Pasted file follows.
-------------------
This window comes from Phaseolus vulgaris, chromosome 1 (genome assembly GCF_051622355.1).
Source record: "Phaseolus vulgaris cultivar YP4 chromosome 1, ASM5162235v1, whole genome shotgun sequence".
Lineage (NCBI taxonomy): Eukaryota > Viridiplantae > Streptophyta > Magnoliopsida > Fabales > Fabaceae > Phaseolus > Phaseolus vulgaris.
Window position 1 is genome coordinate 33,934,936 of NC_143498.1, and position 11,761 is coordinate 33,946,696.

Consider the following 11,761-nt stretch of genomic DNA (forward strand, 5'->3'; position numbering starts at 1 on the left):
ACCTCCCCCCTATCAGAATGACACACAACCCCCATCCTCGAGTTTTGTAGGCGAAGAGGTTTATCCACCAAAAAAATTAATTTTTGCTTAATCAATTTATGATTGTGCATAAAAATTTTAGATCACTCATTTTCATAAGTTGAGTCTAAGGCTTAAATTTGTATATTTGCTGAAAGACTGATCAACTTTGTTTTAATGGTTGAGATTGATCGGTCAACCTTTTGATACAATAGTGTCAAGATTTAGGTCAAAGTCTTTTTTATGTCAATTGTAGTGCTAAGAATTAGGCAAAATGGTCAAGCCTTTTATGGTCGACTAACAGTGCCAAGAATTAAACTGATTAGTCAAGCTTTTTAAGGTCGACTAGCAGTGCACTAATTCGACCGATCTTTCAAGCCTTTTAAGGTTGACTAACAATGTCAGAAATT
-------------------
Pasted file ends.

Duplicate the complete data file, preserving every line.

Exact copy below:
This window comes from Phaseolus vulgaris, chromosome 1 (genome assembly GCF_051622355.1).
Source record: "Phaseolus vulgaris cultivar YP4 chromosome 1, ASM5162235v1, whole genome shotgun sequence".
Lineage (NCBI taxonomy): Eukaryota > Viridiplantae > Streptophyta > Magnoliopsida > Fabales > Fabaceae > Phaseolus > Phaseolus vulgaris.
Window position 1 is genome coordinate 33,934,936 of NC_143498.1, and position 11,761 is coordinate 33,946,696.

Consider the following 11,761-nt stretch of genomic DNA (forward strand, 5'->3'; position numbering starts at 1 on the left):
ACCTCCCCCCTATCAGAATGACACACAACCCCCATCCTCGAGTTTTGTAGGCGAAGAGGTTTATCCACCAAAAAAATTAATTTTTGCTTAATCAATTTATGATTGTGCATAAAAATTTTAGATCACTCATTTTCATAAGTTGAGTCTAAGGCTTAAATTTGTATATTTGCTGAAAGACTGATCAACTTTGTTTTAATGGTTGAGATTGATCGGTCAACCTTTTGATACAATAGTGTCAAGATTTAGGTCAAAGTCTTTTTTATGTCAATTGTAGTGCTAAGAATTAGGCAAAATGGTCAAGCCTTTTATGGTCGACTAACAGTGCCAAGAATTAAACTGATTAGTCAAGCTTTTTAAGGTCGACTAGCAGTGCACTAATTCGACCGATCTTTCAAGCCTTTTAAGGTTGACTAACAATGTCAGAAATT